Graham Warwick/WASHINGTON DC


US Engine manufacturer Williams International is developing a personal jet for new company Eclipse Aviation.

Williams is under contract to develop and certificate the Eclipse 500 twinjet and its EJ22 engine, and to turn over to Eclipse a certificated factory ready to produce the aircraft. A team led by former Pilatus Aircraft vice-president Oliver Masefield is working on the aircraft at Williams' Walled Lake, Michigan, plant.

Eclipse is a "virtual company", with just two employees, but 140 people are working on the project, says chief executive Vern Raburn. "We have been in 'stealth mode' until now, but we are quite a way down the path," he says. The company has raised $60 million from individual investors. It will take "more than $300 million" to get the aircraft into production, Raburn says.

The first flight is planned for early 2002, with aircraft and engine certification set for mid-2003, followed by deliveries from August. Eclipse envisages a "distributed air-travel system", using personal jets as an alternative to airline travel.

The price for the all-metal six-seater is to be around $775,000. Design specifications include:

•2,090kg (4,600lb) maximum take-off weight;

•730m (2,400ft) balanced field length, which "opens up a lot of airports", Raburn says;

• 368kt (680km/h) cruise and 67kt stall speeds;

• 2,680km (1,450nm) "real world" range with four passengers.

Key to the aircraft's performance is the 770lb-thrust (3.4kN) EJ22-2 turbofan, a production version of the Williams FJX-2 engine under development for NASA's General Aviation Propulsion programme. "We are paying for development," says Raburn, adding that Eclipse will have "a period of exclusivity" as a result.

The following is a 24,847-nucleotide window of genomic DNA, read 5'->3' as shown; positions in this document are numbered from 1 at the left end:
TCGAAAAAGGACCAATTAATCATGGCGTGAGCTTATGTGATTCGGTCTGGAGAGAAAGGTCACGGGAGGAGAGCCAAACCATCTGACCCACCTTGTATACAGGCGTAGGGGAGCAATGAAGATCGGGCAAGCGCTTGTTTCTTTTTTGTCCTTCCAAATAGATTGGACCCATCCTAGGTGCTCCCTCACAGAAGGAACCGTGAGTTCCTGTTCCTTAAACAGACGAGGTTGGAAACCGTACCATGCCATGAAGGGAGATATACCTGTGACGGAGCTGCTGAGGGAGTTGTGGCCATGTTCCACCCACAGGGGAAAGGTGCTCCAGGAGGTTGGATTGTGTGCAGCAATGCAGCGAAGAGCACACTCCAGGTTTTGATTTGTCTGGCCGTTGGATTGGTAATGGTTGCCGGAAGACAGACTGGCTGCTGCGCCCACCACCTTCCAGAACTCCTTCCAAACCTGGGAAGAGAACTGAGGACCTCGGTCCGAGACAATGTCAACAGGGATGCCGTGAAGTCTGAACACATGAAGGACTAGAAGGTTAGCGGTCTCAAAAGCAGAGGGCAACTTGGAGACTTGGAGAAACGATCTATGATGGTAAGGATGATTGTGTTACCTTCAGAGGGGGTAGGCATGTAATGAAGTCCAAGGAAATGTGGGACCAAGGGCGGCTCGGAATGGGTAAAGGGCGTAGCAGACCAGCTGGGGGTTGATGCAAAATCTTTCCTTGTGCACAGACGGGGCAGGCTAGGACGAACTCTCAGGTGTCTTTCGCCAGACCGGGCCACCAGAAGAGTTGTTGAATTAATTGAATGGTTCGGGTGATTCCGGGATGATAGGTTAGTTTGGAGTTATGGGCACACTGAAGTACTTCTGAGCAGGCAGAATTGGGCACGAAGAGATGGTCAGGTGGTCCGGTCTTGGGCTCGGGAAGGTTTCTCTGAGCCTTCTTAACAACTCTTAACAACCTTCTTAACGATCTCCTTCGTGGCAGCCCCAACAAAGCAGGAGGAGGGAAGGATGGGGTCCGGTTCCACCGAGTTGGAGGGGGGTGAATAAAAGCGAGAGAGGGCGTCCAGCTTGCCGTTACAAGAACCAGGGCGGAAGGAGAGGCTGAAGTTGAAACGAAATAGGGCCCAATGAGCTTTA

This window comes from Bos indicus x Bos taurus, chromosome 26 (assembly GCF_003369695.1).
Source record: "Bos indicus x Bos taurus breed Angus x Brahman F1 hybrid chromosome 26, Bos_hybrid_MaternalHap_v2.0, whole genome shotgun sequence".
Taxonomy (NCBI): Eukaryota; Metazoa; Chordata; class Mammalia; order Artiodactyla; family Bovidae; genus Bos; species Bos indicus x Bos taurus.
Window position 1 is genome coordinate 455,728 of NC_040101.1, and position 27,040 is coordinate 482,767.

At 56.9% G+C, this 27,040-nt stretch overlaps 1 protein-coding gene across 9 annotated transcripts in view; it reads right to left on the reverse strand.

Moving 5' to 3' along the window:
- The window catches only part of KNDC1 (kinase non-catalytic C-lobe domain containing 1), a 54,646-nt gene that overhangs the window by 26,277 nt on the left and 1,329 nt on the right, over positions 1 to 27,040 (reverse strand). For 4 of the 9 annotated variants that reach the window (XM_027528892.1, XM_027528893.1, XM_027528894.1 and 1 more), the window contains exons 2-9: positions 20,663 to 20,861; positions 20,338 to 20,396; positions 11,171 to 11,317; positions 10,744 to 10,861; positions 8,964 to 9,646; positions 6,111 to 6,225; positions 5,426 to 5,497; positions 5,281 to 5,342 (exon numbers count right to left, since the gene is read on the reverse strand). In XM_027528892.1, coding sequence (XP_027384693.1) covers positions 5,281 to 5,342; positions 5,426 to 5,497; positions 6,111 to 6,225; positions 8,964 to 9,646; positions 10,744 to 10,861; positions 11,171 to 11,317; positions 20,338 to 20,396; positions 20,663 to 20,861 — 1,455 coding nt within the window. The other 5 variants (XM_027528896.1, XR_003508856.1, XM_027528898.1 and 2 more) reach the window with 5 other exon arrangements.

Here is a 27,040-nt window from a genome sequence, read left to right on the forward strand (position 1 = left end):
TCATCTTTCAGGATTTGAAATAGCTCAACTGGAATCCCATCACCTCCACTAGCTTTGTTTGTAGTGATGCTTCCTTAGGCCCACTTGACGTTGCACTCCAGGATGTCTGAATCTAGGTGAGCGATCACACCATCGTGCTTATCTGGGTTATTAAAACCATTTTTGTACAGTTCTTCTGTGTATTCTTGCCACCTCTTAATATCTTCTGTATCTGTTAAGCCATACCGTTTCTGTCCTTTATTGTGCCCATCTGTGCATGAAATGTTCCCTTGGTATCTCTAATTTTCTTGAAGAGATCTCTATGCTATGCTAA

The EJ22's efficiency gives the Eclipse 500 a fuel consumption of just 5.8km/litre (11.8nm/USgal) over 1,850km, and an operating cost of "less than high-performance piston singles", Raburn says. The engine is "very clean" and "extraordinarily quiet", he says. Four FJX-2 engines have accumulated over 100h of testing and two EJ22s are being built.

Inside, the Eclipse will have a glass cockpit and "automotive-style" interior. In the cockpit, three large graphical displays will provide full instrument flight rules capability, Raburn says. Eclipse is working with two automotive interior design firms on the cabin, which will feature "minivan-style" reconfiguration capability.

Automotive technologies and concepts will also be used in manufacture, Raburn says, with large integrated components reducing parts count. Digitally controlled machining and robotic assembly will also reduce costs, he says.

Raburn says Eclipse's unique relationship with Williams "reduces the typical start-up risk", noting the "dismal" track record of general aviation start-ups. Under its cost-sharing contract, Williams will design, build and certificate the aircraft and move the development team into Eclipse as production begins.

Target markets include traditional owner/operators, as piston-twin replacements, along with fractional ownership and charter operations, Raburn says.

Eclipse envisages its aircraft being used for "air limousine" services, offering passengers a cost per seat kilometre for 400-1,800km trips that is less than the equivalent airline walk-up fare.

Source: Flight International